By Helen Mannion
It’s February 2004. OutKast and Alicia Keys are topping the charts. Justin Timberlake and Janet Jackson are in the midst of a scandal after a Super Bowl wardrobe malfunction. And Mark Zuckerberg is about to change the world.
The Social Network, based on the book “The Accidental Billionaires” by Ben Mezrich, directed by David Fincher (Fight Club) and written by Aaron Sorkin (Charlie Wilson’s War), begins in 2003 at Harvard University. Mark Zuckerberg (Jesse Eisenberg, Adventureland) and his girlfriend (Rooney Mara, A Nightmare on Elm Street) are sitting in a bar debating about Harvard’s elite final clubs. After hearing Zuckerberg’s abrasive and fast-moving opening speech, it’s no surprise that his girlfriend immediately dumps him.
Post breakup, Zuckerberg runs back to his dorm and takes to his blog, bashing his ex. His postings lead to the creation of FaceMash.com, where Harvard students could rate their fellow students on who’s hot and who’s not. The site, and Zuckerberg, literally became overnight sensations, causing the Harvard servers to crash.
FaceMash.com’s success draws interest from the Winklevoss twins, Cameron (Armie Hammer, Gossip Girl) and Tyler (Josh Pence), who were looking to create The Harvard Connection, a social networking site for Harvard students. Zuckerberg listens to the proposal, agrees to help them, and then proceeds to ignore all calls and messages from the twins.
With the help of his best friend, Eduardo Saverin (Andrew Garfield, The Imaginarium of Doctor Parnassus) and his roommate, Dustin Moskovitz (Joseph Mazzello, The Pacific), Zuckerberg creates thefacebook.com.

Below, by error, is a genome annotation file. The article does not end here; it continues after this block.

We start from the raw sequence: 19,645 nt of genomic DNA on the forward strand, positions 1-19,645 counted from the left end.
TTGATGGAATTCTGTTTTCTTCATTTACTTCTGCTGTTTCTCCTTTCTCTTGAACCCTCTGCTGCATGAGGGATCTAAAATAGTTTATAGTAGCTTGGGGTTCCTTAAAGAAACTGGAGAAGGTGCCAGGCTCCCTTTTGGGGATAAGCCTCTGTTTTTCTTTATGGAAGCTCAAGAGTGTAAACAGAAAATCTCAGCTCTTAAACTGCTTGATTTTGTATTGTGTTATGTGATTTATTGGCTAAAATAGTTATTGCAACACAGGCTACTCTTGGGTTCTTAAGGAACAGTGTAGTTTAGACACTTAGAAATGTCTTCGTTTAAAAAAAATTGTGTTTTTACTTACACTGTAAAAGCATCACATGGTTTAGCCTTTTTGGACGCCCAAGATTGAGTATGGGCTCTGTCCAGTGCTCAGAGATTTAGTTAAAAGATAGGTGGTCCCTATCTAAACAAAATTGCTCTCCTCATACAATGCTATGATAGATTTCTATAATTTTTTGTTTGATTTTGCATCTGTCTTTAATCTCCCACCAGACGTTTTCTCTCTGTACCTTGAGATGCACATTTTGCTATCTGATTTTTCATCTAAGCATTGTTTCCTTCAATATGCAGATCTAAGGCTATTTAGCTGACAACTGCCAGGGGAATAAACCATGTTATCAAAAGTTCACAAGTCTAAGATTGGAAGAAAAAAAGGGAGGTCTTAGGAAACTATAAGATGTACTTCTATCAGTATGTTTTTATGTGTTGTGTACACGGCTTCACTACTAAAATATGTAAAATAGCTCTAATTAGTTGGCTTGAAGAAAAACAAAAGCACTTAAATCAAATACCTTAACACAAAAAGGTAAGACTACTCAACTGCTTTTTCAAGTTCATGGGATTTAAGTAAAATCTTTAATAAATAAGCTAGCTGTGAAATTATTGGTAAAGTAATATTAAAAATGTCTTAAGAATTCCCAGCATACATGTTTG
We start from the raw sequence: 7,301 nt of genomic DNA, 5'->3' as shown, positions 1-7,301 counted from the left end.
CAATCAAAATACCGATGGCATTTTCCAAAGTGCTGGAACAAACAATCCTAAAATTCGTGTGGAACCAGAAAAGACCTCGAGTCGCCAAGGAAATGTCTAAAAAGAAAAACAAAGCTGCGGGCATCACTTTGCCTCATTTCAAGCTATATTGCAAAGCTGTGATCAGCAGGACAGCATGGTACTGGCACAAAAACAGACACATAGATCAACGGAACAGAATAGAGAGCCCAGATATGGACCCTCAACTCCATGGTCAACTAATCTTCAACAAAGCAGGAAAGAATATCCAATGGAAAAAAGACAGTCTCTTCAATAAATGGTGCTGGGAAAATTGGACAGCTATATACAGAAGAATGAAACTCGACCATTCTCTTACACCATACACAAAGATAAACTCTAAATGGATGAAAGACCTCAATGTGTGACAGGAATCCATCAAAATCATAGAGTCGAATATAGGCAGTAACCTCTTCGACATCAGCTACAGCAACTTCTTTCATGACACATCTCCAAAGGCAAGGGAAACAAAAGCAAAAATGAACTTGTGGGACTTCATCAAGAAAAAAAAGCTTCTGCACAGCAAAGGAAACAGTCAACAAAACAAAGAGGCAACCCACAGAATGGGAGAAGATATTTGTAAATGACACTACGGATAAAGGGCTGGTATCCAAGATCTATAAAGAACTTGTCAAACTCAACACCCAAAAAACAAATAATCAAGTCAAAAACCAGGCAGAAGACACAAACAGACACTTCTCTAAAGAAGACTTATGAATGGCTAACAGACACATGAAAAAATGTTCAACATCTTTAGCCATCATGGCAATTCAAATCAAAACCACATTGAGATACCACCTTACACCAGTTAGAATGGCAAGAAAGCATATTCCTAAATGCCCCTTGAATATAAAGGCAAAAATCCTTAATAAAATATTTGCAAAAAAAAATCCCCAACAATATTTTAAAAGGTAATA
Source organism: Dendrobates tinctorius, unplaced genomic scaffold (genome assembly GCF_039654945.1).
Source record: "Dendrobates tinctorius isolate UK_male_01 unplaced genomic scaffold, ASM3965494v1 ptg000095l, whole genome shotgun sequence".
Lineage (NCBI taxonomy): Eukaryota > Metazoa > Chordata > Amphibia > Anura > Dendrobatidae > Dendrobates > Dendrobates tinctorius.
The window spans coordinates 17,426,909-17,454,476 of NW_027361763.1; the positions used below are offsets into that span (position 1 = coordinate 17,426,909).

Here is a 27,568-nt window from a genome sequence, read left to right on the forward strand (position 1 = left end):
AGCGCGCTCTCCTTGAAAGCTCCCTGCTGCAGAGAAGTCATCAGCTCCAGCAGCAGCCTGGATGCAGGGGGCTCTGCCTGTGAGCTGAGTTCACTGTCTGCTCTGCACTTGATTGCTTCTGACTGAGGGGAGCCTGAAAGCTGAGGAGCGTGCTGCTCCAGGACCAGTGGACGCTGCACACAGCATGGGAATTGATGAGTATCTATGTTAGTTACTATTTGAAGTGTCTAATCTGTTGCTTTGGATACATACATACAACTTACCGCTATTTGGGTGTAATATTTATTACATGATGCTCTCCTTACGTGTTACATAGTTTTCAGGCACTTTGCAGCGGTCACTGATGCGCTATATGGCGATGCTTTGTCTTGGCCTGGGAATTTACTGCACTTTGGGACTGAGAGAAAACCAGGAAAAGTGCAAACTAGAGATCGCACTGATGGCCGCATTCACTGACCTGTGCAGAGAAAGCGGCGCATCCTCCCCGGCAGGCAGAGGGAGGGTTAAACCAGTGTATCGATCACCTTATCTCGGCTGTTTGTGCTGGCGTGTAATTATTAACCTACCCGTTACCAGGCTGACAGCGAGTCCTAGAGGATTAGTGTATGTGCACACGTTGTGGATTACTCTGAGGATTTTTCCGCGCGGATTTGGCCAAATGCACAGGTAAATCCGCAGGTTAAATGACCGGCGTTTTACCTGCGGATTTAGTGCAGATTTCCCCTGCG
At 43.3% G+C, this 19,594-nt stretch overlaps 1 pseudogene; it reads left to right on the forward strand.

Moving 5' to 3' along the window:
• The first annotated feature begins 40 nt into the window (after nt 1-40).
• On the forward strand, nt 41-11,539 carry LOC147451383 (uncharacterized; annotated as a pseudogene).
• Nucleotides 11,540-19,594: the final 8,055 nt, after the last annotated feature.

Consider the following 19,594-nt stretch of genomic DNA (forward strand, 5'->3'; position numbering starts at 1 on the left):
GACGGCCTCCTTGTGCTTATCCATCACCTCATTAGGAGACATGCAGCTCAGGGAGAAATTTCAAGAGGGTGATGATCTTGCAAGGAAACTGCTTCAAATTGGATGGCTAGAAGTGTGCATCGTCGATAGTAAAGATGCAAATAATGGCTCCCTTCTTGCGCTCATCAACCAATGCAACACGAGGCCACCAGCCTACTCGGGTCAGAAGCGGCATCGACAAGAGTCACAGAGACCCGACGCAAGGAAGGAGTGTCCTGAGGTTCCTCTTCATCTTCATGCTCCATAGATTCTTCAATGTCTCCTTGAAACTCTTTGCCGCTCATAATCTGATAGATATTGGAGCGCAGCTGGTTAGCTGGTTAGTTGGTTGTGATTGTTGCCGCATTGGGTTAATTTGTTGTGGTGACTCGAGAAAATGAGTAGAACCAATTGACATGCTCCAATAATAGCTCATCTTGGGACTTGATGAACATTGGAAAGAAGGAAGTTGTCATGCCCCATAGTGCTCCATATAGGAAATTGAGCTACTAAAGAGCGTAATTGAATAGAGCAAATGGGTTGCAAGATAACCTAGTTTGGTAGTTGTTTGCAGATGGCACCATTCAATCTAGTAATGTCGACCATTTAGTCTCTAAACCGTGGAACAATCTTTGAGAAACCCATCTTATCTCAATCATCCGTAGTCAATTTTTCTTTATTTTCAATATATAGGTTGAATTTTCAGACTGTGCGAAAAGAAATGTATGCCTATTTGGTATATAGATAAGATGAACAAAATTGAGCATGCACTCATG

The site takes off, and the Winklevoss twins soon find out. They try everything to stop the website and argue theft of intellectual property all the way to court, which only fuels Zuckerberg’s desire to expand.
The expansion makes it all the way to Stanford, and Sean Parker (Justin Timberlake, Alpha Dog), the co-founder of Napster, gets word. Much to Saverin’s chagrin, Zuckerberg has a business dinner with Parker in New York and they discuss all of the opportunities for thefacebook.com. Parker mesmerizes Zuckerberg and he decides to take Facebook and his staff, except Saverin, to California for the summer.
While Saverin is off at a summer internship in New York, Zuckerberg adds Parker to the Facebook team and begins taking the site across the pond. Tensions rise between Zuckerberg and Saverin over Parker, and Zuckerberg eventually betrays his best friend, leaving him with almost nothing.
The film has an open ending, leaving it up to the viewer to interpret the outcome. Eisenberg gives the performance of his young career, surpassing his previous works significantly. He plays the character so well that you don’t know whether to think of him as a hero or a villain. His performance is even generating Oscar buzz for Best Actor.
Garfield also gives a breakout performance, one that will no doubt launch his career. Timberlake also really gets a chance to show a different side of himself, leaving the viewer wondering what else he is capable of.
Overall, the film is nothing short of brilliant. The young cast brings freshness and depth to the story. The plot is engaging and appealing to our generation, which wants to see how this integral part of our everyday lives came to be.
Mark Zuckerberg changed our generation forever. If you know what’s good for you, you’ll friend The Social Network immediately.